SEO Strategies: Google Changes Search Algorithms to Deal with Clickbait

SEO Strategies: Google Changes Search Algorithms to Deal with Clickbait

Google is tweaking its search algorithms in an effort to prioritize “content made by people, for people” and combat the scourge of clickbait by improving results for those investing in SEO strategies.

Danny Sullivan, from Google, said that: “Many of us experience the frustration of visiting a web page that appears to contain what we are looking for but does not meet our expectations. The content may not contain the statistics you want, or it may not look like it was created by someone or even them.”

We know this nuisance, it’s called “spam SEO,” and it’s basically content written explicitly for the sole purpose of appearing at the top of search engine results pages.

To solve this problem, Google is rolling out a “useful content update.” It covers a series of tweaks to the company’s ranking algorithms that attempt to identify content “that mostly ranks well in search engines, but doesn’t help or inform people.”

Google says that in testing, the update made improvements specifically for searches related to education, arts, entertainment, shopping and technology.

For example, searching for a recent movie can sometimes result in articles that simply collect comments from other sites.

With the change, you will see more results with unique and original information, so you are more likely to read something you have not seen before.

What changes for those who invest in SEO strategies?

Of course, there are advantages and disadvantages with these changes, and expert SEO copywriters may fear that their content strategies will leave them stranded on the web.

Google advises “content creators” that it will restrict search results for sites that:

  • Don’t have a primary goal or focus:
  • There is no “existing or intended audience”;
  • It does not display the useful content to anyone who goes directly to the page.

If you use blog text in your SEO strategy, beware, Google states that “Any content – not just useless content – on sites that have been determined to have relatively large amounts of generally useless content is unlikely to perform well in search, assuming there is other content elsewhere on the web that is better served to display.”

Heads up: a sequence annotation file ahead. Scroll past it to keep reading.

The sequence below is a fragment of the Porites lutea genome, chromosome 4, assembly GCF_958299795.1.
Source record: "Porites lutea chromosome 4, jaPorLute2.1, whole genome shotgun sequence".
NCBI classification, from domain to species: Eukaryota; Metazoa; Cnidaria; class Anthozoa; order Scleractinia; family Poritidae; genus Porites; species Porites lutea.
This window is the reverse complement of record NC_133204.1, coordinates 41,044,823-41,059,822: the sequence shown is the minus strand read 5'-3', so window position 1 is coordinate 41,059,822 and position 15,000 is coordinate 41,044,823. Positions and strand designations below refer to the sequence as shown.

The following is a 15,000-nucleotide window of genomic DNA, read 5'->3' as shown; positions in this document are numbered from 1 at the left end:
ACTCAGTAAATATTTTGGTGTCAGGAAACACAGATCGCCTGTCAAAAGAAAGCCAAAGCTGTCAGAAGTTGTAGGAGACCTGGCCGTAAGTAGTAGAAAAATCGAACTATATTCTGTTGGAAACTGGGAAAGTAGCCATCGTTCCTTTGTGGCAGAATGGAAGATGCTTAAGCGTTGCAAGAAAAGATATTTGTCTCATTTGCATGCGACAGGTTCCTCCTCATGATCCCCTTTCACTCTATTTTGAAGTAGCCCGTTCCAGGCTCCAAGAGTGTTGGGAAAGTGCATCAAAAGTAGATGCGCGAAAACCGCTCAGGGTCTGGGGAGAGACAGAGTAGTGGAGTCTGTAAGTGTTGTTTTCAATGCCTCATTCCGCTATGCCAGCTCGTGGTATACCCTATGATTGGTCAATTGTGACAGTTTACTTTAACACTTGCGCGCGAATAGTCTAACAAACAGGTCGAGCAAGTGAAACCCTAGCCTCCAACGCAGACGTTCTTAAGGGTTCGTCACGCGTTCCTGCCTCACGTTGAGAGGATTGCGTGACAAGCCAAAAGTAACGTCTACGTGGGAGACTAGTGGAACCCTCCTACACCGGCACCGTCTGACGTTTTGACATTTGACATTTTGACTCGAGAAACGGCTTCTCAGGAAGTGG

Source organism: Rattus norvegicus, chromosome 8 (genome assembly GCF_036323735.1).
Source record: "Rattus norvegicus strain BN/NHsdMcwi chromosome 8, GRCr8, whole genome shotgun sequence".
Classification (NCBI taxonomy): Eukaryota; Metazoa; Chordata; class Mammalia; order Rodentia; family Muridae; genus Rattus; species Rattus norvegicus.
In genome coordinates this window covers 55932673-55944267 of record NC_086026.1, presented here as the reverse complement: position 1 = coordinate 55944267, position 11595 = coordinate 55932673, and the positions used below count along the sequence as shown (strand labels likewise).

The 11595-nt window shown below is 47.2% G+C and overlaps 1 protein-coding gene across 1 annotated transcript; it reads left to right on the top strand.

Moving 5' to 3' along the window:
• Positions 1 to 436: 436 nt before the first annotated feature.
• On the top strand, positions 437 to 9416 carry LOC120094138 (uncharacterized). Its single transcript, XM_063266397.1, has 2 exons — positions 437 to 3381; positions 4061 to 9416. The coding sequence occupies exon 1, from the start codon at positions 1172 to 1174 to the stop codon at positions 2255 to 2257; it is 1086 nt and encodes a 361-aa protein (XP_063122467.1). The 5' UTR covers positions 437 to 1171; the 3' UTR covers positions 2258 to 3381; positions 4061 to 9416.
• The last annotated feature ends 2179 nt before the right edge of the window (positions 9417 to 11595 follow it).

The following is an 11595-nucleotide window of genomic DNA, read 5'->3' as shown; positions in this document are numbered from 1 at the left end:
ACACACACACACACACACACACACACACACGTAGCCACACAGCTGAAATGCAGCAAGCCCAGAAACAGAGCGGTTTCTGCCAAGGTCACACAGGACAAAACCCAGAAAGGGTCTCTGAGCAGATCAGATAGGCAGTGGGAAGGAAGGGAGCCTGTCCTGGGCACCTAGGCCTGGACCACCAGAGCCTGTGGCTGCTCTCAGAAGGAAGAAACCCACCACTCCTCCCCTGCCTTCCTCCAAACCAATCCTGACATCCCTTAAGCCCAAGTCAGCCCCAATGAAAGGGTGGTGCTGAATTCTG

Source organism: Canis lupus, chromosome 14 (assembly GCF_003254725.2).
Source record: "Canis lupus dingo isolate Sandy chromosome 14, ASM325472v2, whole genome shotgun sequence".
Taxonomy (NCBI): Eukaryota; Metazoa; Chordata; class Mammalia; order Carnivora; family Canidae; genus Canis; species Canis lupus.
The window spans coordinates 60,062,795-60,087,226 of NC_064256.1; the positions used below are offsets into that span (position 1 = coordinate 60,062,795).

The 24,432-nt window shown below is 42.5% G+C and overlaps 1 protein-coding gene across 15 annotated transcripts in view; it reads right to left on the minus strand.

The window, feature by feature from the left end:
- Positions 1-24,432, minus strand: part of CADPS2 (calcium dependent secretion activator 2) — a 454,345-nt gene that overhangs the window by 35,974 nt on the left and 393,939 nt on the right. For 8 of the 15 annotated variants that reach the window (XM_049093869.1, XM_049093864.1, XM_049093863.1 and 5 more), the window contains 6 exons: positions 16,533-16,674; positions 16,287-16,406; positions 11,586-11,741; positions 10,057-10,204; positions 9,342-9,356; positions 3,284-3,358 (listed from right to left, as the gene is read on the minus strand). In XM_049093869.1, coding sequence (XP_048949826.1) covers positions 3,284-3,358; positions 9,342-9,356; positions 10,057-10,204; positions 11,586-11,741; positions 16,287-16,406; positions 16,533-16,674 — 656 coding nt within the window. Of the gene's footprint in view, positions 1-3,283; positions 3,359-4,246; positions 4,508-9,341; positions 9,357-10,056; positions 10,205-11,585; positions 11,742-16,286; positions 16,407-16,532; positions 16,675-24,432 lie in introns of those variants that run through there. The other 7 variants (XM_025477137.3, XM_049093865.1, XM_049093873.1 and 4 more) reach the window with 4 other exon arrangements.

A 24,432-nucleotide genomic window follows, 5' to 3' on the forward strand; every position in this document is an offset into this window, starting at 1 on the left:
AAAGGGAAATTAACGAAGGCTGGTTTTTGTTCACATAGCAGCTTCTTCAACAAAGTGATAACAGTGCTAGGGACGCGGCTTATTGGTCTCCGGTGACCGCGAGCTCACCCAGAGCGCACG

For this reason, removing useless content can help rank your other content.

In recent months, Google has been struggling to combat the perception that the company’s search algorithms have gotten worse over time.

Tweets like “It’s not just you, Google search is actually getting worse” and “Google search just got worse” have been seen frequently.

Navneet Alang, writing for the Toronto Star, described the process as “a kind of vicious circle. Google endlessly improves search to try to predict what people want, but in response, whole industries are polluting the search results, giving people a cheap copy of what they want. “Like the news? Enjoy and learn more about importance of appearing on the first page of Google.

Super Plural Editorial Staff
Super Plural Editorial Staff

We are a team passionate about Digital Marketing and Technology. We are spread across the continents of the world and united by the same passion: sharing knowledge and taking business to another level of results =)

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